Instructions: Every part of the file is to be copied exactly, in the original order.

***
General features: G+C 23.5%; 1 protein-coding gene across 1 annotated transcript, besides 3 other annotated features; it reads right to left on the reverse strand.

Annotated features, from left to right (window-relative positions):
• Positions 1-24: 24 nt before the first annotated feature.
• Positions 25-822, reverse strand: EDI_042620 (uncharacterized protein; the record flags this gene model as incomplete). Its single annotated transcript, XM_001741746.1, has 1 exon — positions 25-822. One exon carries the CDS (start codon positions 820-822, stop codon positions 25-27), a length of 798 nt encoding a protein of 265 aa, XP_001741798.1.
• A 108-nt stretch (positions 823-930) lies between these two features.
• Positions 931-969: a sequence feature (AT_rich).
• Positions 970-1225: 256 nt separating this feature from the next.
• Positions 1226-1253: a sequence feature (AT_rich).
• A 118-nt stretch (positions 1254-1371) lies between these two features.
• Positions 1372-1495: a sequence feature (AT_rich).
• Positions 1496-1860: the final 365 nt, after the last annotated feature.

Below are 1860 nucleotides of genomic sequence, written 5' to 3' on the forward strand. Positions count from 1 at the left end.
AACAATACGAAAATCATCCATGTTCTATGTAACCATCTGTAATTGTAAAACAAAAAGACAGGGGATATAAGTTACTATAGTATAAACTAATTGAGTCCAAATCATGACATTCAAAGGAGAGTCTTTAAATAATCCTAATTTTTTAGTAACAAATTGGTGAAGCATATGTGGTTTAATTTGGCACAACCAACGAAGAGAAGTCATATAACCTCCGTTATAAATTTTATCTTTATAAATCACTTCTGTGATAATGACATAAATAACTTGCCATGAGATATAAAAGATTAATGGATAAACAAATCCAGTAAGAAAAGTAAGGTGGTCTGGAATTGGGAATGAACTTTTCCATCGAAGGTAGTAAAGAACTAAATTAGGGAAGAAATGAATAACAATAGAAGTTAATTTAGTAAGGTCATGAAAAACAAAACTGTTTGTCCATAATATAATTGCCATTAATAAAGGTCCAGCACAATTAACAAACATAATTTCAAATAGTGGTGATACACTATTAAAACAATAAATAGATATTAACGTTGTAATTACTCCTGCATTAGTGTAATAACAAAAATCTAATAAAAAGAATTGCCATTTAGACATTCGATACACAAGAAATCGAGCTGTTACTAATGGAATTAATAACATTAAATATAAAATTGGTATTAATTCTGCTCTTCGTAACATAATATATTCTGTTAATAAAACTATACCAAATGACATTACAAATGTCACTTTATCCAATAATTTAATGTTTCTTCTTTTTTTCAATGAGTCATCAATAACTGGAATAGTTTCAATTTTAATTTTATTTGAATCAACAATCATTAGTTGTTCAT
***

General features: G+C 23.5%; 1 protein-coding gene across 1 annotated transcript, besides 3 other annotated features; it reads right to left on the reverse strand.

Annotated features, from left to right (window-relative positions):
• Positions 1-24: 24 nt before the first annotated feature.
• Positions 25-822, reverse strand: EDI_042620 (uncharacterized protein; the record flags this gene model as incomplete). Its single annotated transcript, XM_001741746.1, has 1 exon — positions 25-822. One exon carries the CDS (start codon positions 820-822, stop codon positions 25-27), a length of 798 nt encoding a protein of 265 aa, XP_001741798.1.
• A 108-nt stretch (positions 823-930) lies between these two features.
• Positions 931-969: a sequence feature (AT_rich).
• Positions 970-1225: 256 nt separating this feature from the next.
• Positions 1226-1253: a sequence feature (AT_rich).
• A 118-nt stretch (positions 1254-1371) lies between these two features.
• Positions 1372-1495: a sequence feature (AT_rich).
• Positions 1496-1860: the final 365 nt, after the last annotated feature.

Below are 1860 nucleotides of genomic sequence, written 5' to 3' on the forward strand. Positions count from 1 at the left end.
AACAATACGAAAATCATCCATGTTCTATGTAACCATCTGTAATTGTAAAACAAAAAGACAGGGGATATAAGTTACTATAGTATAAACTAATTGAGTCCAAATCATGACATTCAAAGGAGAGTCTTTAAATAATCCTAATTTTTTAGTAACAAATTGGTGAAGCATATGTGGTTTAATTTGGCACAACCAACGAAGAGAAGTCATATAACCTCCGTTATAAATTTTATCTTTATAAATCACTTCTGTGATAATGACATAAATAACTTGCCATGAGATATAAAAGATTAATGGATAAACAAATCCAGTAAGAAAAGTAAGGTGGTCTGGAATTGGGAATGAACTTTTCCATCGAAGGTAGTAAAGAACTAAATTAGGGAAGAAATGAATAACAATAGAAGTTAATTTAGTAAGGTCATGAAAAACAAAACTGTTTGTCCATAATATAATTGCCATTAATAAAGGTCCAGCACAATTAACAAACATAATTTCAAATAGTGGTGATACACTATTAAAACAATAAATAGATATTAACGTTGTAATTACTCCTGCATTAGTGTAATAACAAAAATCTAATAAAAAGAATTGCCATTTAGACATTCGATACACAAGAAATCGAGCTGTTACTAATGGAATTAATAACATTAAATATAAAATTGGTATTAATTCTGCTCTTCGTAACATAATATATTCTGTTAATAAAACTATACCAAATGACATTACAAATGTCACTTTATCCAATAATTTAATGTTTCTTCTTTTTTTCAATGAGTCATCAATAACTGGAATAGTTTCAATTTTAATTTTATTTGAATCAACAATCATTAGTTGTTCAT